Should your family use cloth diapers?

Tenille Bonoguore and Rebecca Cuneo Keenan face off on the topic of cloth vs. disposable diapers. What's the right choice for your family?

Photo: iStockphoto
Photo: iStockphoto

“Yes, your family should use cloth diapers”
Tenille Bonoguore, Mother of two

The hardcore cloth-diaper mom washes the nappies nightly, sews her own liners, probably sings while doing laundry and enthuses at length about the benefits of cloth to anyone within earshot.

I am not that mom. I use a cloth-diaper service and keep disposables on hand for all-day outings and emergencies. (With seven-month-old twins, there are just some luxuries I cannot do without — sanity being one of them.) But I’m here to tell you that the annoying cloth-diaper mom is right. These things really are amazing.

Read more: Ultimate guide to diapers>

We started with disposables, but when we discovered that our city doesn’t take them in the green bin (oops), we faced a conundrum: Go cloth, or build a one-family shrine to “convenience” at the local landfill. So we made the switch, full of intrigue (me) and concern (my husband) that our home was about to transform into the Temple of Poop.

I am hugely relieved (ha!) to tell you that the results, so far, are entirely positive. Cloth diapers cut down on garbage, reduce diaper rash, and, we’re told, may lead to earlier toilet training.

But best of all, there’s also a heck of a lot less mess. The vaunted choice of eco-warriors actually has its most direct environmental benefit right inside your home: No more poop explosions! In disposables, what should have stayed inside the diaper was, in fact, escaping with such force that it was reaching my daughters’ armpits. Now, even minor leakage is a rarity, thanks to the plastic covers that capture both the poo and the accompanying odours.

I know I can only say “less mess” thanks to the fact that I’ve wimped out and use a pickup and cleaning service. We remove the dirty diapers and drop them in the pail for someone else to deal with. But the diaper service company uses high-efficiency, water-saving equipment, and regular delivery saves me driving to a store to buy disposables.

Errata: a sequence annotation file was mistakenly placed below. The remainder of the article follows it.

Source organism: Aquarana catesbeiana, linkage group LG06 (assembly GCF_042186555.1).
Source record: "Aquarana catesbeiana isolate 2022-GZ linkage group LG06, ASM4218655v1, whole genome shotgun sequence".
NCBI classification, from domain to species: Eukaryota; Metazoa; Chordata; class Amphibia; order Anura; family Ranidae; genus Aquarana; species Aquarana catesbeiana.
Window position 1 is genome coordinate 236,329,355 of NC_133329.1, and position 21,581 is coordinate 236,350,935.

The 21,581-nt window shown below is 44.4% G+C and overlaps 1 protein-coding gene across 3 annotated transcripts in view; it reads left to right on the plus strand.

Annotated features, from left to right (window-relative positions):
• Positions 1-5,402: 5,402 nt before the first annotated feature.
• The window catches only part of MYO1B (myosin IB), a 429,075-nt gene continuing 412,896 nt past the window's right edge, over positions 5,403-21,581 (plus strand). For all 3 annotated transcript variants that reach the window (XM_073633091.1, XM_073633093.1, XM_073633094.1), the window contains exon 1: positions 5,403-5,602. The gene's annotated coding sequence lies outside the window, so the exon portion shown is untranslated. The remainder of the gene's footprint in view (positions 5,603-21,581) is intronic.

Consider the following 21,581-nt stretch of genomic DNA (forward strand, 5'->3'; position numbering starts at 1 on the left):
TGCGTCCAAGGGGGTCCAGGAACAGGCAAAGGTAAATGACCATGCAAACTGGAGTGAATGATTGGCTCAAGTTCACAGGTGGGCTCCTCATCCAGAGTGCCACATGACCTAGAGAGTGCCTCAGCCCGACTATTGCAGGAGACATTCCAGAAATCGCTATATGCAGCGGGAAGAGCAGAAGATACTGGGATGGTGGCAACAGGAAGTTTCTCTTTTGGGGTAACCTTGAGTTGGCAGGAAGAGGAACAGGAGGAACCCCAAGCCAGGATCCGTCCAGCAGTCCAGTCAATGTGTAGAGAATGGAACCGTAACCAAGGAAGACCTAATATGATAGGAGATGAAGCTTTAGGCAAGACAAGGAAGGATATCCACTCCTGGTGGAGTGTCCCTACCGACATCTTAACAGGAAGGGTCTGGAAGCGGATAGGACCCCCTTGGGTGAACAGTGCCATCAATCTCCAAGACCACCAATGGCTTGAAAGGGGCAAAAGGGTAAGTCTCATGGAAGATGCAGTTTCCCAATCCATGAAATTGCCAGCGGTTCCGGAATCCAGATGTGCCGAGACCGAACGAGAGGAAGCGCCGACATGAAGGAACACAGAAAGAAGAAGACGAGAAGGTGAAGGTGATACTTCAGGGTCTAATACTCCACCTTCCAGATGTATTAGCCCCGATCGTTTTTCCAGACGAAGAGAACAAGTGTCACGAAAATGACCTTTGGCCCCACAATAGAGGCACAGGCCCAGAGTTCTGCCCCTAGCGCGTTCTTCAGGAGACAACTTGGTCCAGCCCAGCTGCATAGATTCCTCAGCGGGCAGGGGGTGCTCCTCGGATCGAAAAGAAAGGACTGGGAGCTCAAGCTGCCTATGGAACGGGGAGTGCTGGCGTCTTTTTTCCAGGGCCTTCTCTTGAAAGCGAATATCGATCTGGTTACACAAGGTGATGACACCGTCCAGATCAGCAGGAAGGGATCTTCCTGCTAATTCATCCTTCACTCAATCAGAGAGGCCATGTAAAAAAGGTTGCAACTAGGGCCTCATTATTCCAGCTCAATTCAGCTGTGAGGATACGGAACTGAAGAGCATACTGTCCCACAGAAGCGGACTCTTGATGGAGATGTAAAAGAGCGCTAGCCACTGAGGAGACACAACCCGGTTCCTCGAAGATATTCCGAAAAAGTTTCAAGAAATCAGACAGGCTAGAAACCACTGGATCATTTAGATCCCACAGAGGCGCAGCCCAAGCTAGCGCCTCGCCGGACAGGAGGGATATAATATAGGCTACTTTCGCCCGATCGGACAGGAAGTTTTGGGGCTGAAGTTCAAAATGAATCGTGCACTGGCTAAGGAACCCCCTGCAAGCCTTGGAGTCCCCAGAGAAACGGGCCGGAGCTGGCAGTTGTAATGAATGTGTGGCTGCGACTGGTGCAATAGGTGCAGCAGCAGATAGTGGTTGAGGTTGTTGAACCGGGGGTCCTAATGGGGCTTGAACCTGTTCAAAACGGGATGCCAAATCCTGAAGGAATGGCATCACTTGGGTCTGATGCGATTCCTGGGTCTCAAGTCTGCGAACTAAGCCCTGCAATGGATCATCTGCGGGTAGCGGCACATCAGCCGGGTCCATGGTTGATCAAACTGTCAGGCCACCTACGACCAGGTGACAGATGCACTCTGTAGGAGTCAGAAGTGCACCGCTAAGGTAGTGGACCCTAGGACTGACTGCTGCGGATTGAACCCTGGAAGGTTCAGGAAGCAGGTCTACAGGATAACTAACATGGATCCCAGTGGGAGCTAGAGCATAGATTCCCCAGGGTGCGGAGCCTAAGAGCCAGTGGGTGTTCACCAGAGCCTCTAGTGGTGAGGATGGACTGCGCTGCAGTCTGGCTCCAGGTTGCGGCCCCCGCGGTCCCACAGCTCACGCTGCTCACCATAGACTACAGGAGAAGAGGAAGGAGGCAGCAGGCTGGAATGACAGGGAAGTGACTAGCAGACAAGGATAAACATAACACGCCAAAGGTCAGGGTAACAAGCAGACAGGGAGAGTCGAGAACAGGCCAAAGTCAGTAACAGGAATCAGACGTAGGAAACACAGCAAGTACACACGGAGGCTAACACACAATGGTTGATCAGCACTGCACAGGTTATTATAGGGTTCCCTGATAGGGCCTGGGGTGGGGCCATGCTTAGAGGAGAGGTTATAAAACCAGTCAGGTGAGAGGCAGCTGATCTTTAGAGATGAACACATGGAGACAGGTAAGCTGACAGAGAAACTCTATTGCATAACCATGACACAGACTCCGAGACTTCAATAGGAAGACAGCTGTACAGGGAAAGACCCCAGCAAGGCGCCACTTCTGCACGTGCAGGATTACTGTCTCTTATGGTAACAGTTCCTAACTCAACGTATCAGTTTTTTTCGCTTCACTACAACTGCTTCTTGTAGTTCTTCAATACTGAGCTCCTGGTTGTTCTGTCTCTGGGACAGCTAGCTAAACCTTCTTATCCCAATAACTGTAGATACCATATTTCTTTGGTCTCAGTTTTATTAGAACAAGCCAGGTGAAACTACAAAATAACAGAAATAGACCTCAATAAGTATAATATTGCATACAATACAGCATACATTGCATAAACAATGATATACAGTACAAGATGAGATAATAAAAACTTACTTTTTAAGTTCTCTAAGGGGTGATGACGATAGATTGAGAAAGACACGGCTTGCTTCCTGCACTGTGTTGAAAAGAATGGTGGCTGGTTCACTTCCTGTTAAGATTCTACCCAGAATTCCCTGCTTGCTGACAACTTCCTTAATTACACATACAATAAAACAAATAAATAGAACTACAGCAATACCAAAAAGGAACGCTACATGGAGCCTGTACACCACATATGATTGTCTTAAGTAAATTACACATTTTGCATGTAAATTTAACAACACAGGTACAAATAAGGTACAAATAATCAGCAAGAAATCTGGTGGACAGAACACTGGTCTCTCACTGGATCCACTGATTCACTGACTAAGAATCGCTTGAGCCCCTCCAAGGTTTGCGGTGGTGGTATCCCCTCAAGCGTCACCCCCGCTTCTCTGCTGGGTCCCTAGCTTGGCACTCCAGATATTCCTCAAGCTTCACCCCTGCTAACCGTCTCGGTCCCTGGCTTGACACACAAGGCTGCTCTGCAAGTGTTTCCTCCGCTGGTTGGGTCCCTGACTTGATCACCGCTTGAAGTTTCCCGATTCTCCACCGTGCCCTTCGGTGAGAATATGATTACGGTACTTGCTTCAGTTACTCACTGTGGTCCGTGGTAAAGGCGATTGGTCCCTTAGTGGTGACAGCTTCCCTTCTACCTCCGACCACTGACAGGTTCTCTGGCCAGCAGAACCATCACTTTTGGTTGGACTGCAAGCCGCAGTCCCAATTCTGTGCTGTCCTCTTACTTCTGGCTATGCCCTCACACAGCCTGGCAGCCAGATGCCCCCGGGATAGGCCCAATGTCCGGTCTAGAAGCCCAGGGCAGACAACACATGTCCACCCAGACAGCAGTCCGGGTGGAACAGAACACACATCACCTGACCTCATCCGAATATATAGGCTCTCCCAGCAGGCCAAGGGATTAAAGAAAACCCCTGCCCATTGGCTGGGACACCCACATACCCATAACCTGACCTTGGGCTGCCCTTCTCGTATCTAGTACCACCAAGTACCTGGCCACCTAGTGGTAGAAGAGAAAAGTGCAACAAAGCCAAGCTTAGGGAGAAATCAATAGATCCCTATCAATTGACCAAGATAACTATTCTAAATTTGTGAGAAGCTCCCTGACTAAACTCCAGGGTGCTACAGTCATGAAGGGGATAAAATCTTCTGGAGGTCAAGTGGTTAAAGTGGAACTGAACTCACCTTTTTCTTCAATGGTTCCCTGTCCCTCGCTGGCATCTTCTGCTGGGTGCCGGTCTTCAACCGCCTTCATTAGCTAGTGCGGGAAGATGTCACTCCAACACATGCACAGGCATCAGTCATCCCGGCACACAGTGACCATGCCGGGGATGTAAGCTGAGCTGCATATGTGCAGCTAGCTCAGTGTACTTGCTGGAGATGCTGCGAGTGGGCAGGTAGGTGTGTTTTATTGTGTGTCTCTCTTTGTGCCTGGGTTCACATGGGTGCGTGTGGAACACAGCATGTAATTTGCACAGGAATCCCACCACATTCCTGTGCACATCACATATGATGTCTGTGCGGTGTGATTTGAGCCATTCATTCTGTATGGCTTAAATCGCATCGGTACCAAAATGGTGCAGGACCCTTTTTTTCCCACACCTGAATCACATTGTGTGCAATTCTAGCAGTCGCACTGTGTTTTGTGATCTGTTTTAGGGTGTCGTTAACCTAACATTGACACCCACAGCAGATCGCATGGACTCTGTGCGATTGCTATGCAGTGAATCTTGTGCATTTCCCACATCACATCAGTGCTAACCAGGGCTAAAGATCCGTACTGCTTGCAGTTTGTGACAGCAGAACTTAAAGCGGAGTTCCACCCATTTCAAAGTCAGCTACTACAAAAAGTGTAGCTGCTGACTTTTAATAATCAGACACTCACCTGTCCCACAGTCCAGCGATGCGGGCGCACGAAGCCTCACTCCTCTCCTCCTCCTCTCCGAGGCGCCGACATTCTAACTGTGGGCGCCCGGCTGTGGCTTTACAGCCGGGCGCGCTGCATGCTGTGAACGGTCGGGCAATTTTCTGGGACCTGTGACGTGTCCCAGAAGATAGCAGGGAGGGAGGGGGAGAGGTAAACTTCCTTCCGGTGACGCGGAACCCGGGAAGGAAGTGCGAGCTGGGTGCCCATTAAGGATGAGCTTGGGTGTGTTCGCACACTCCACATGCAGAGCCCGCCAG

I worry about how long it takes for all those diapers in the landfill to break down. Years after we’re gone, I don’t want the only remnants of our society to be cockroaches, VHS tapes and several continents piled with soiled diapers. That’s why we chose cloth — at least I can tell my girls we did our part.

“No, your family should not use cloth diapers”
Rebecca Keenan, Mother of three

I wanted to cloth diaper my babies. I really did. I tried a diaper service, and I tried washing my own, but we always went back to disposables after a few weeks. You just can’t beat them for both cost and convenience. (You can have one or the other, but not both.)

I’d also argue that the estimated prices of disposable diapers on pro-cloth websites are lies. I’ve seen claims that they’ll run you as much as $85 per month. Excuse me while I spit my tea across the room, because I’ve never spent more than $30 a month on diapers, and I’ve raised three babies. You watch for sales and buy in bulk. Done.

Cloth diapers, on the other hand, can cost a fortune. There are dozens of varieties: all-in-ones, pocket diapers, fitted diapers and covers galore. You need a big enough stash to go a few days between washes, a proper diaper pail, the right kind of detergent and ample space to organize your diaper collection, amounting to an upfront cost of several hundred dollars.

Read more: Diaper-free baby>

Of course, you can still cloth diaper on the cheap if you’re fully committed. (Use only pre-folds or, even better, flats that you fold yourself, and find some second-hand covers.) Just don’t fool yourself into thinking it’s going to be easy. Folding and fitting a diaper around a relentlessly growing and squirmy baby, multiple times a day, is definitely an art. Forget about asking your mother-in-law or your babysitter to figure it out, and forget about the one-handed nappy swap on a park bench. In fact, once that baby starts motoring around on her own, forget about cloth diapers altogether.

I’ve been there, and I can tell you that you’re going to wind up spending a lot of time Googling things like, “How to get the ammonia smell out of cloth diapers” and “How to do an origami fold.” That’s how you’ll be lured into the cult of online cloth-diapering forums. Soon you’ll be sewing your own diapers out of worn-out receiving blankets and mixing your own toothpaste. It’s at this point that I remind my fellow well-intentioned moms that they didn’t mean to go all Little House on the Prairie. I know, you wanted to save money and be a little more eco-conscious, but this is too much. It would have been easier to buy that Prius after all.

A version of this article appeared in our January 2014 issue with the headline “Should your family use cloth diapers,” p. 82.

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